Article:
I didn’t know what to do. Simultaneously I felt panicked and furious. I was rooted to the spot yet desperate to say something/anything to him. Common sense told me to stay in the car ... not follow him ... sit tight ... say nothing.
Something else – I don’t know what – made me get out. I know I excused it by saying that we had to be quick so we’d better just get on with things. But I knew I was making the wrong decision – I knew I was just finding an excuse to look him in the eye ... to make contact.

He was standing near the entrance to the shop, smoking a cigarette when we walked past him and I was suddenly hit by a blind fury. The words were out of my mouth and I don’t think I could have stopped them.
“Christopher Clamp?”

He nodded and looked quizzically at me.
“You killed my son. You ran my son over and you killed him. And you didn’t even express any regret.”

I was stunned by how my voice was loud but I wasn’t shouting. There was a small group of people nearby and I wanted/needed them to know that this man was a monster – that he had killed my son. I don’t know why I needed that but I did. I didn’t want to scream and shout but to state my case clearly. I guess there was at least a little control there then.
In a very childish tone of voice, he said, “Well I did say sorry -OK?”

I said, “No Mr Clamp – it is not OK. That was no apology because you grinned at me when you said sorry – do you remember that? Do you remember how you smiled at me when I suggested you might want to say sorry?”
He replied, “Well I’m sorry – alright now?”

“No Mr Clamp. It isn’t all right because my boy is dead because you murdered him. You saw my son in the road and you revved your engine and then your drove right at him. You murdered my son and he is dead and I hope you rot in hell.” My fist was clenched. I could feel my nails digging into my palm. I could feel the diamond ring (bought for Al’s 18th birthday but never given to him) I always wear had swivelled round and the diamond was also digging in. And I wanted to punch him. Right in the middle of his face. I wanted to smash his nose into the back of his head.
And then I realised that my daughter was holding my arm saying, “Come on Mum.”

We walked into the Supermarket. I was shaking so violently that she took hold of my hand to steady it. We bought chocs and headed for the individual tubs of ice cream. I knew I was going to shovel food in because I didn’t know what else to do. But I decided that this was most definitely a ‘what the hell’ moment so bought it anyway.
However, en route to the ice cream, he was there again. He had followed us into the shop and was perusing the soups. I know he is of little intelligence but even I was stunned by this. You’d think, wouldn’t you, that he might just want to avoid me?

Again, bless her, she just said quietly, “Come on Mum.” We got the ice cream, paid and left.
We arrived at the cinema and I made my call to my colleague. I poured out the events to her. She was lovely. She listened and wanted to come over but, as she was 45 miles away and in the middle of Eid celebrations, we both knew that was out of the question. And anyway, I had a film to see. My daughter had already spotted some friends and darted off to say hello – funny (but good) how kids can just switch their focus like that.

We watched the film. It was funny but contained a couple of scenes I’d rather my daughter hadn’t seen and a word that should not belong in a film rated as 15. I ate ice cream and Maltesers but had to stop because after just a few, my stomach rebelled and I was in agony. I guess stress, ice cream and Maltesers aren’t too great a combination after all. I remember a time when chocolate seemed to solve all of my problems. I guess coming face to face with the man who killed my child was just too big a problem even for chocolate.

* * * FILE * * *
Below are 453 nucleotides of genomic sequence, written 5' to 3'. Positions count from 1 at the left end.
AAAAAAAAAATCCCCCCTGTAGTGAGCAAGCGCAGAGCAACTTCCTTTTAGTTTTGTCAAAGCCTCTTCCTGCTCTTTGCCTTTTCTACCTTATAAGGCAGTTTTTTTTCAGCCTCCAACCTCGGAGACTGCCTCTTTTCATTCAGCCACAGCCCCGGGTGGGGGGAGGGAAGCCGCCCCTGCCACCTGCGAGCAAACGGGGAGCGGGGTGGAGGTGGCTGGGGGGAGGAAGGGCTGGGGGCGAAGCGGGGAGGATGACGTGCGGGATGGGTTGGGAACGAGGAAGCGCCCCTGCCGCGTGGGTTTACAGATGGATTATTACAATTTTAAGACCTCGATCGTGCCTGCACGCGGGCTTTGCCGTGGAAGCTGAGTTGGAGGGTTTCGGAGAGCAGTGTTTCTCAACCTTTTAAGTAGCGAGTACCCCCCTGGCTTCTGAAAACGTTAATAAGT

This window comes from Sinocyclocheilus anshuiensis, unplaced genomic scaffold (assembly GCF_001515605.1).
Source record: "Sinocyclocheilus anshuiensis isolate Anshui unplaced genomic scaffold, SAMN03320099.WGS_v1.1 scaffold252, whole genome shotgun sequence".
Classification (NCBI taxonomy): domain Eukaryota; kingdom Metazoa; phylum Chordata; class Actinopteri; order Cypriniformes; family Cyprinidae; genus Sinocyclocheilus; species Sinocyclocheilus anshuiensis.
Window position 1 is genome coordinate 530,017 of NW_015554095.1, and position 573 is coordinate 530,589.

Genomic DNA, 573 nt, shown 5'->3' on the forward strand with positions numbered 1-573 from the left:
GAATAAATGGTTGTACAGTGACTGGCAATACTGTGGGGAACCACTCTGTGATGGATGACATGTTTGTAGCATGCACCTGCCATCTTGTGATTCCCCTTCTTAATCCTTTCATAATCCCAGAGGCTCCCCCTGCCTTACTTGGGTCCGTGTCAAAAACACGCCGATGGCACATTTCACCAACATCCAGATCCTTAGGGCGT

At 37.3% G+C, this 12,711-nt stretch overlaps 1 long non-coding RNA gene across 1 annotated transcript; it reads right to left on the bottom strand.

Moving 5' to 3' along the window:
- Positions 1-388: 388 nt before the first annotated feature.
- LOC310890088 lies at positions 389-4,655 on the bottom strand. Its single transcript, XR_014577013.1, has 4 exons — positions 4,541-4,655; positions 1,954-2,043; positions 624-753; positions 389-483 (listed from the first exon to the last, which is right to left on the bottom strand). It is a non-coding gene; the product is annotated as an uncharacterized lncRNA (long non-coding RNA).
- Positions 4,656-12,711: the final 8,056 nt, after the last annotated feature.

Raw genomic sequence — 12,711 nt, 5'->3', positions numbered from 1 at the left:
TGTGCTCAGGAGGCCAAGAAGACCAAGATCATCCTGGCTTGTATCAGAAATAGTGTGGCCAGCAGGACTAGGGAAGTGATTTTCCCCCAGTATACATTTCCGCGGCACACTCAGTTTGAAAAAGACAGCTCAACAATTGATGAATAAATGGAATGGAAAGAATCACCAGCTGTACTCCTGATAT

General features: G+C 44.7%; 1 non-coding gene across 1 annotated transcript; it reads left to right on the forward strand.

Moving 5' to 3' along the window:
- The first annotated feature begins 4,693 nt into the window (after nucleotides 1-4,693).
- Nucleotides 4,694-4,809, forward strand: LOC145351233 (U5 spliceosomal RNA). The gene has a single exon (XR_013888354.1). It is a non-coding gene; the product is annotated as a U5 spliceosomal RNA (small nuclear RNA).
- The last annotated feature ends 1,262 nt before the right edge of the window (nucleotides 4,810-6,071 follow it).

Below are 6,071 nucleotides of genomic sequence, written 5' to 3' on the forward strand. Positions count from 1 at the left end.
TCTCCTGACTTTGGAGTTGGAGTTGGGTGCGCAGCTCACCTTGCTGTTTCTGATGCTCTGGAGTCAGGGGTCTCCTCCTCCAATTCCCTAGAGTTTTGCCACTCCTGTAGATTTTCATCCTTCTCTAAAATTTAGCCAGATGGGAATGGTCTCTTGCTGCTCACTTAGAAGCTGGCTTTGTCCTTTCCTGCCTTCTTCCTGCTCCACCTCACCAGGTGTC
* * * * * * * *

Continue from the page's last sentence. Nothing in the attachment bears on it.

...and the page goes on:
I wish I hadn’t lost control. I hated her seeing me like that. Whatever happened to setting an example?

Tuesday, 26 July 2011

Moving on?

My youngest left for a school trip to Germany on Friday evening. I haven’t heard from her since the coach was about to board the ferry in the early hours of Saturday. My texts have’ failed’ so I presume that her mobile cannot be used on the continent. I’m not worried (well not too worried – I know the teachers who are with her and trust them to take care of her and to contact me immediately should something go awry). I just miss her desperately. The house is just too quiet. I hate it. Having said that, her big brother and sister each went on the same trip and had a fabulous time. And I want her to have that experience too.

Since she left I’ve spent a day in the Lake District with my mother – sitting in many, many cafes drinking endless cups of coffee and following my mum trying not to look bored as she reads aloud every single sign in every single shop window is not my idea of fun. Neither is trying to look as if I’m not with the old woman wandering round expensive gift shops loudly proclaiming that it’s all ridiculously overpriced tat that she wouldn’t give tuppence for. Given her opinion of the goods they sell, you’d think she’d want to avoid such shops but this is her choice of sport – go figure! OK so I had to put huge amounts of effort into hiding my frustration – but it distracted me from missing my daughter so it served a useful purpose.

On Sunday evening I had a date. It was pleasant enough. I had a nice time. He was witty and attentive. The fact that he is attractive and seems very keen to see me again is also a big plus! I’m a little wary. He does the same job as my ex-husband and previously held the same job that my ex-husband did when we met. He is also of a similar build. I had to keep reminding myself that the similarities end there!